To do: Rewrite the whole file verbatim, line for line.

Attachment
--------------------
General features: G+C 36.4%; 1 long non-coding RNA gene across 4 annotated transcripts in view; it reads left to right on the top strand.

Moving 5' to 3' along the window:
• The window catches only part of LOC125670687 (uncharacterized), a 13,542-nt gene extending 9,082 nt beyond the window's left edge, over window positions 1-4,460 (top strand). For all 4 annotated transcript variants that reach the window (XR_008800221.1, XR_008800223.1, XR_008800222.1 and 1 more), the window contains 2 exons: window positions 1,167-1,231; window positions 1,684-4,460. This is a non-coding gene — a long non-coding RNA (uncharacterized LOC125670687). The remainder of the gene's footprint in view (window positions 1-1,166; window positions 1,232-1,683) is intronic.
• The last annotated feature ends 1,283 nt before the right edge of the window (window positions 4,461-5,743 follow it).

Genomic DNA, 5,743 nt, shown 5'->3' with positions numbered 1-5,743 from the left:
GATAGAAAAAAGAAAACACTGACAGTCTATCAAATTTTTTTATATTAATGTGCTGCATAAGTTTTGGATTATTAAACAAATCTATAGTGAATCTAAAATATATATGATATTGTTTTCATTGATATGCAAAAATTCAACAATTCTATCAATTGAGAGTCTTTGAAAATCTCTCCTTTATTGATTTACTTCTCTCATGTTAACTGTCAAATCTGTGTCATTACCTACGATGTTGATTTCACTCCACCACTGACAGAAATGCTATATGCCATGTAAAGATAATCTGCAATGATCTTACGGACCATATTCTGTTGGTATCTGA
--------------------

General features: G+C 36.4%; 1 long non-coding RNA gene across 4 annotated transcripts in view; it reads left to right on the top strand.

Moving 5' to 3' along the window:
• The window catches only part of LOC125670687 (uncharacterized), a 13,542-nt gene extending 9,082 nt beyond the window's left edge, over window positions 1-4,460 (top strand). For all 4 annotated transcript variants that reach the window (XR_008800221.1, XR_008800223.1, XR_008800222.1 and 1 more), the window contains 2 exons: window positions 1,167-1,231; window positions 1,684-4,460. This is a non-coding gene — a long non-coding RNA (uncharacterized LOC125670687). The remainder of the gene's footprint in view (window positions 1-1,166; window positions 1,232-1,683) is intronic.
• The last annotated feature ends 1,283 nt before the right edge of the window (window positions 4,461-5,743 follow it).

Genomic DNA, 5,743 nt, shown 5'->3' with positions numbered 1-5,743 from the left:
GATAGAAAAAAGAAAACACTGACAGTCTATCAAATTTTTTTATATTAATGTGCTGCATAAGTTTTGGATTATTAAACAAATCTATAGTGAATCTAAAATATATATGATATTGTTTTCATTGATATGCAAAAATTCAACAATTCTATCAATTGAGAGTCTTTGAAAATCTCTCCTTTATTGATTTACTTCTCTCATGTTAACTGTCAAATCTGTGTCATTACCTACGATGTTGATTTCACTCCACCACTGACAGAAATGCTATATGCCATGTAAAGATAATCTGCAATGATCTTACGGACCATATTCTGTTGGTATCTGA